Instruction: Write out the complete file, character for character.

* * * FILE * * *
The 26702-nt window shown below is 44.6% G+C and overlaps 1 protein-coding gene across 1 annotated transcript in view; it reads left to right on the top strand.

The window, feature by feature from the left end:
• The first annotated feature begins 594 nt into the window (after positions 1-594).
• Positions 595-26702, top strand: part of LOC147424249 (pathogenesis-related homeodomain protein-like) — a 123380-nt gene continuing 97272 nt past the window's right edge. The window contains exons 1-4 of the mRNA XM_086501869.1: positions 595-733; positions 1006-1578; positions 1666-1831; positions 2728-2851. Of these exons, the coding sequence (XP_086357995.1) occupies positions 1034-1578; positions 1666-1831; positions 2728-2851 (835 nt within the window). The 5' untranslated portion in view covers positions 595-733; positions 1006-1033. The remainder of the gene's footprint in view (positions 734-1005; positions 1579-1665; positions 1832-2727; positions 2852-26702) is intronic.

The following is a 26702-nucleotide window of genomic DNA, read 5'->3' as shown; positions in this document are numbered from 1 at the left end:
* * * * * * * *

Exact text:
The 26702-nt window shown below is 44.6% G+C and overlaps 1 protein-coding gene across 1 annotated transcript in view; it reads left to right on the top strand.

The window, feature by feature from the left end:
• The first annotated feature begins 594 nt into the window (after positions 1-594).
• Positions 595-26702, top strand: part of LOC147424249 (pathogenesis-related homeodomain protein-like) — a 123380-nt gene continuing 97272 nt past the window's right edge. The window contains exons 1-4 of the mRNA XM_086501869.1: positions 595-733; positions 1006-1578; positions 1666-1831; positions 2728-2851. Of these exons, the coding sequence (XP_086357995.1) occupies positions 1034-1578; positions 1666-1831; positions 2728-2851 (835 nt within the window). The 5' untranslated portion in view covers positions 595-733; positions 1006-1033. The remainder of the gene's footprint in view (positions 734-1005; positions 1579-1665; positions 1832-2727; positions 2852-26702) is intronic.

The following is a 26702-nucleotide window of genomic DNA, read 5'->3' as shown; positions in this document are numbered from 1 at the left end: